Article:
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I'm trying to understand the concept of consistency in point estimation. Could somebody give me an illustrative example of a (simply) consistent estimator that is not MSE consistent?

Just a recall of definitions and theorems (I hope I have them right):

  • $\hat{\theta}_m$ is simply consistent estimator of parameter $\theta$ if $\forall \epsilon > 0$: $$\lim_{m \to \infty} \mathbb{P}[| \hat{\theta}_m - \theta | > \epsilon] = 0$$

  • $\hat{\theta}_m$ is MSE consistent estimator of parameter $\theta$ if: $$\lim_{m \to \infty} \mathbb{E}[(\hat{\theta}_m - \theta)^2] = 0$$

  • MSE can be decomposed into variance and bias: $$ \mathbb{E}[(\hat{\theta} - \theta)^2] = \underbrace{\mathbb{E}[(\hat{\theta} - \mathbb{E}[\hat{\theta}])^2]}_{\text{Var}[\hat{\theta}]} + \underbrace{(\mathbb{E}[\hat{\theta}] - \theta)^2}_{\text{Bias}_\theta[\hat{\theta}]^2} $$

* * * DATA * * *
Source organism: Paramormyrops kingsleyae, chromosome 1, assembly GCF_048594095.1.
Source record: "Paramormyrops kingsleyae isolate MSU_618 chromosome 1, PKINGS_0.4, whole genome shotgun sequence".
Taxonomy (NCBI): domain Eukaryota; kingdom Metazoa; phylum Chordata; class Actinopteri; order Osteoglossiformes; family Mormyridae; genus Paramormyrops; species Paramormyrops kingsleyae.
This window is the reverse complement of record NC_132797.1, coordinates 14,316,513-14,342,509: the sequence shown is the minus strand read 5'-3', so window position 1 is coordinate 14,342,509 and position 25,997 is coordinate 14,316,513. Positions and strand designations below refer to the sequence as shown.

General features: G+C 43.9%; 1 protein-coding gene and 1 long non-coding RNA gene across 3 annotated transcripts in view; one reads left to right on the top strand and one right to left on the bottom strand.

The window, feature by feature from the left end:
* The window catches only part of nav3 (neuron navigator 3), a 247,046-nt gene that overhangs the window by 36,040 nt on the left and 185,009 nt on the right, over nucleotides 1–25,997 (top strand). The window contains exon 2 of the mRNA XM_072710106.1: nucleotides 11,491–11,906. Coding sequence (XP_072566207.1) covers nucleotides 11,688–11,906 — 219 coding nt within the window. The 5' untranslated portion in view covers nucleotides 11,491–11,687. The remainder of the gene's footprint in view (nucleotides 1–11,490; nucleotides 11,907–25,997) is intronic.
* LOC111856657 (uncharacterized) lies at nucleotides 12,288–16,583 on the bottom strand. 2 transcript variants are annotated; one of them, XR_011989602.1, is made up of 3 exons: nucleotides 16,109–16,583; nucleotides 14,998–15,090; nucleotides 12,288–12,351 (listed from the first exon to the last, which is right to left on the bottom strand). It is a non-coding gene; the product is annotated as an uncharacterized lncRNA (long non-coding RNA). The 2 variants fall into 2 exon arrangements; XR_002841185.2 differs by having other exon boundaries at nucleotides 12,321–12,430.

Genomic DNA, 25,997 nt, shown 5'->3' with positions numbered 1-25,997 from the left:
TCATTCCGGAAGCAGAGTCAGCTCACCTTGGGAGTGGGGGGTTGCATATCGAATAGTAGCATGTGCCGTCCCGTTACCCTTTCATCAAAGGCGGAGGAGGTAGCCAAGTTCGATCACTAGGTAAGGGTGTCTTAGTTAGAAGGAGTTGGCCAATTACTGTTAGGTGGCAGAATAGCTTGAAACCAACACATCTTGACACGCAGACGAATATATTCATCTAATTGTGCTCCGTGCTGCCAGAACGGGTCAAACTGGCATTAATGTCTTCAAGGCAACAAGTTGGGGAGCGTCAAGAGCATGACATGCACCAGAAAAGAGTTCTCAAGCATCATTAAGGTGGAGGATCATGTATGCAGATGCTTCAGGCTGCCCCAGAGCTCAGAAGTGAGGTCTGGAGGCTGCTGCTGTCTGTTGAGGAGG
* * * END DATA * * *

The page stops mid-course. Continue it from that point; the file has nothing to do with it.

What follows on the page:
• MSE consistency implies simple consistency from Chebyshev's Inequality: $$\mathbb{P}[|\hat{\theta} - \theta| \geq \epsilon] \leq \frac{\mathbb{E}[(\hat{\theta} - \theta)^2]}{\epsilon^2}$$

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    $\begingroup$ The question is really about the difference between convergence in probability and in $L^2$. One can construct a sequence of r.v.'s (estimators are r.v.'s) that converge in probability but not $L^1$. $\endgroup$ – Michael Dec 15 '17 at 21:54
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I think you are trying to say that convergence in probability does not imply $L^p$ convergence. see here

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  • $\begingroup$ Agree, but an example of this in the context of an estimation problem would be interesting. $\endgroup$ – alexpghayes Aug 17 at 20:30

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